Writer: Samuel Beckett
Setting: The play is set in the room of a house with a bare interior.
The first performance in Great Britain of Endgame was given in French under its original title of Fin de Partie at the Royal Court Theatre, London, on 3rd April 1957.
Endgame is a one-act play by Samuel Beckett. It was originally written in French and is categorised as Theatre of the Absurd. The plot is continuous, with no separate scenes.
Endgame sees four characters barely surviving in a derelict house in a world that seems to be coming to an end. Hamm, the master, is unable to walk and is confined to a chair on castors. His servant, Clov, tends to his every need, however absurd it may seem. Nagg and Nell, Hamm’s parents, live in two old ashbins. Endgame is a play that explores the final stages of life. The characters flick between accepting and denying the inevitable. They play out daily routines to prove they are still alive, routines such as Clov pushing Hamm around the extremities of the room in his chair or Nagg and Nell attempting to kiss. Endgame shows that human beings can find courage and humour in the darkest of situations; it is a witty, poignant and remarkable piece of writing.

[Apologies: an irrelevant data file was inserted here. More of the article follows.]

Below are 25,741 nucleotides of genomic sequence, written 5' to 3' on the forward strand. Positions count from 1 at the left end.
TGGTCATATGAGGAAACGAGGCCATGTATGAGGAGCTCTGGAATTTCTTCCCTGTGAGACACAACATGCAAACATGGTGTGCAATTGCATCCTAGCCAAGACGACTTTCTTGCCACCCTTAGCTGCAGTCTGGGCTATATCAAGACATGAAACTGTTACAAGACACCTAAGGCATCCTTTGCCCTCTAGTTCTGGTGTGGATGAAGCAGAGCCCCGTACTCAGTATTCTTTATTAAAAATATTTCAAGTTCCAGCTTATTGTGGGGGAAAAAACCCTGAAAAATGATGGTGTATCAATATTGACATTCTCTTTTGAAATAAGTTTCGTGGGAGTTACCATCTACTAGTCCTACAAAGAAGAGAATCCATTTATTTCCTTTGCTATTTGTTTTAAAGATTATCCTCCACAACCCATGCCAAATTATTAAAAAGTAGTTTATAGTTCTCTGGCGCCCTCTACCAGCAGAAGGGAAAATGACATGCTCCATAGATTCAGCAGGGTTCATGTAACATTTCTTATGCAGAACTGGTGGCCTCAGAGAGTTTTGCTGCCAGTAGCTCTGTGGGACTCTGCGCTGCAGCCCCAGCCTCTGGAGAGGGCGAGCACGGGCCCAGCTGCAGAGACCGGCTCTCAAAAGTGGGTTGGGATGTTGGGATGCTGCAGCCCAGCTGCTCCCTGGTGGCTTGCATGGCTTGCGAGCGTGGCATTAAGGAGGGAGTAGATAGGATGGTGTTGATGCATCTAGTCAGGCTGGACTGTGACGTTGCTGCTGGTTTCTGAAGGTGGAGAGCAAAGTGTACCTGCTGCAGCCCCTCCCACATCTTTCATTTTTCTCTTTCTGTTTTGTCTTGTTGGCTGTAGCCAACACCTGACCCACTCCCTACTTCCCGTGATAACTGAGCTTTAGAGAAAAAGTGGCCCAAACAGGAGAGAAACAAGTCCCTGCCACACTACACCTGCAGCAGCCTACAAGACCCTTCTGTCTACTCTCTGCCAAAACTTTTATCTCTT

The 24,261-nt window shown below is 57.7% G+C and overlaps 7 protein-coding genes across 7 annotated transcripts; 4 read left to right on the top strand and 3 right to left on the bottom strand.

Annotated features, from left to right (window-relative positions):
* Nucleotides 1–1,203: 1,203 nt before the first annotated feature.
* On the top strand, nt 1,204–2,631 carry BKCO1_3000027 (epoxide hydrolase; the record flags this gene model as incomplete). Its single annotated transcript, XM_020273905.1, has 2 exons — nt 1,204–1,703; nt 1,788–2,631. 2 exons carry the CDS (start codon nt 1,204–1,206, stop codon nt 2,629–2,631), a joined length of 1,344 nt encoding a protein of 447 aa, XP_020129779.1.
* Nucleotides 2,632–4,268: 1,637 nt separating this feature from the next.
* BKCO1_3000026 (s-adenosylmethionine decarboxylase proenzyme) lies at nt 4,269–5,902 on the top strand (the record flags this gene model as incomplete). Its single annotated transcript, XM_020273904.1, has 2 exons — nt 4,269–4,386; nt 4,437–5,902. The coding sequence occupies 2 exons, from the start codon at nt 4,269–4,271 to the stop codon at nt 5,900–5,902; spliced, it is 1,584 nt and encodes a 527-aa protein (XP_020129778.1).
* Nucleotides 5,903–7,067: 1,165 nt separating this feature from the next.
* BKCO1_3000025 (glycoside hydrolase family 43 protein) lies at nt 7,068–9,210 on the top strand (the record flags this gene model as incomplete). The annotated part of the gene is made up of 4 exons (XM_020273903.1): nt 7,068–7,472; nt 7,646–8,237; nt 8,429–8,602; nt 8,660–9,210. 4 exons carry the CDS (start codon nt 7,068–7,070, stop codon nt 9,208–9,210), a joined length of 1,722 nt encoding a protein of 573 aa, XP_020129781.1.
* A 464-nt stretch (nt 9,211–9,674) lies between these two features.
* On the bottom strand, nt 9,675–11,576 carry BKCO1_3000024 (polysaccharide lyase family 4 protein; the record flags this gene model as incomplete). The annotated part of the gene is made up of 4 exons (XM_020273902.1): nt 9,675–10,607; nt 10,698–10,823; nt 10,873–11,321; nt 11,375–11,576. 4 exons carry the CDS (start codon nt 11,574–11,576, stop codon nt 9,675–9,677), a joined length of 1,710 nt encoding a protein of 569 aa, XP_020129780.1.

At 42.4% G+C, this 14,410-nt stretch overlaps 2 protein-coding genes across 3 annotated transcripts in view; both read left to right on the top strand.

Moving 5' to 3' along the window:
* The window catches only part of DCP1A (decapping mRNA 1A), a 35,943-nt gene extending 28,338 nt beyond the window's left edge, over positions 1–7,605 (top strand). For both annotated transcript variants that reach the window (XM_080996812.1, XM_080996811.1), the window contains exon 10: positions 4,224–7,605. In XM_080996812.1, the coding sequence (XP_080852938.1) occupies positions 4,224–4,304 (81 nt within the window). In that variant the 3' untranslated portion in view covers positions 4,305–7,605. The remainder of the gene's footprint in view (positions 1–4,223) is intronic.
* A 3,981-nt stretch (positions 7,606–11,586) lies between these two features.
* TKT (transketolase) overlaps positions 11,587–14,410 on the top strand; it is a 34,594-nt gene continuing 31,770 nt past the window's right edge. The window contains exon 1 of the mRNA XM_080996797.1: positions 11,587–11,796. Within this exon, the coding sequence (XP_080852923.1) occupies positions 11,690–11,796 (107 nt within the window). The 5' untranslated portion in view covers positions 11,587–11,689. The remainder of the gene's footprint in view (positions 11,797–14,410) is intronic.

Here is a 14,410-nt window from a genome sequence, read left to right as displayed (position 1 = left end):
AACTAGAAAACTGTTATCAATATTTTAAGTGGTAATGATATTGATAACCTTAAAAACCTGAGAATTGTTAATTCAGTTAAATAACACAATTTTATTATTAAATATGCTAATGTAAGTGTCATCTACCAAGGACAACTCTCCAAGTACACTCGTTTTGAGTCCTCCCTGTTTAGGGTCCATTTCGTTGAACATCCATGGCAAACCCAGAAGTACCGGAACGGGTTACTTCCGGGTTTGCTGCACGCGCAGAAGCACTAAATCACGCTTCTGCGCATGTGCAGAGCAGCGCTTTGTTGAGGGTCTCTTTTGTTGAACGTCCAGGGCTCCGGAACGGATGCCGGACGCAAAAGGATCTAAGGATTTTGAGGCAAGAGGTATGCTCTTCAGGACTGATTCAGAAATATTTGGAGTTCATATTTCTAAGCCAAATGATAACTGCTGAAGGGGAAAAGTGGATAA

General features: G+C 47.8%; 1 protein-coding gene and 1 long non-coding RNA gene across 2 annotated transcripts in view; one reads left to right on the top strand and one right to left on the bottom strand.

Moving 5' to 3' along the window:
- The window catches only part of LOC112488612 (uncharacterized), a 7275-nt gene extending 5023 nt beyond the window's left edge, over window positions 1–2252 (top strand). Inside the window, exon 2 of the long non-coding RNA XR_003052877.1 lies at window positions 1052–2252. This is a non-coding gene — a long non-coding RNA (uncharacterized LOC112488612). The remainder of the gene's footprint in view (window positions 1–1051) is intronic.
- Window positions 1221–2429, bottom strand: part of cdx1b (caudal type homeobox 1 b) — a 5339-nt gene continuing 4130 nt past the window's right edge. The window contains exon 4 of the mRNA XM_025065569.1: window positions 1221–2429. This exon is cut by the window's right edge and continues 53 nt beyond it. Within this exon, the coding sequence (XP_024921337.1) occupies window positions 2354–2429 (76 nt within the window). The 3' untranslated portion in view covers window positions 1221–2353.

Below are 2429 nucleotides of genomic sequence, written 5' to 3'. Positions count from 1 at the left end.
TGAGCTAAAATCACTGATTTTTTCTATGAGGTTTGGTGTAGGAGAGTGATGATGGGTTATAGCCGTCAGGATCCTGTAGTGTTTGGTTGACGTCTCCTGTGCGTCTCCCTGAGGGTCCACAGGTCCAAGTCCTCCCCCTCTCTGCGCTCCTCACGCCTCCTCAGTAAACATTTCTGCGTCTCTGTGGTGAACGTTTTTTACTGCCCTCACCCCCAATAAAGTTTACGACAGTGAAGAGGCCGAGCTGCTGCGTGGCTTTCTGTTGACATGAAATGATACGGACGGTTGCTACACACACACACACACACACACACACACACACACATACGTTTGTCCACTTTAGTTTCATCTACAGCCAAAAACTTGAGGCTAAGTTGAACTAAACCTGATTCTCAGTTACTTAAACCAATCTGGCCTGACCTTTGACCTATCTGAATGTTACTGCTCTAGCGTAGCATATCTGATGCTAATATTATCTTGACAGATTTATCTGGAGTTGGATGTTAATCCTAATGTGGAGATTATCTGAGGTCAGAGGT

Other popular plays by Beckett include: Waiting for Godot, Happy
Days and Krapp’s Last Tape.
Endgame is a fascinating play and I would love to see a production of it. It has striking similarities with The Chairs by Eugene Ionesco, which I blogged about here.
The word play and power struggle between the characters Hamm and Clov is a joy to read. The dark, depressing setting conjured up by Beckett acts as a brilliant backdrop to the 'end of the world' scenario faced by the characters. I found moments of the play extremely funny. Clov sometimes performs physical activities in the manner of Stan Laurel of Laurel & Hardy. There are also very touching moments between the old couple, Nagg and Nell, who rely on companionship to get them through the dark times.
Endgame would certainly bring in an audience and its themes are well-suited to challenging times in which we find ourselves. It has a small cast of four, but a substantial set is required. It is definitely more suited to a professional theatre company, but with the right cast an amateur company could produce it. Waiting for Godot is my favourite play by Beckett, but Endgame is a close second.
See the full list of my A Play A Day series here
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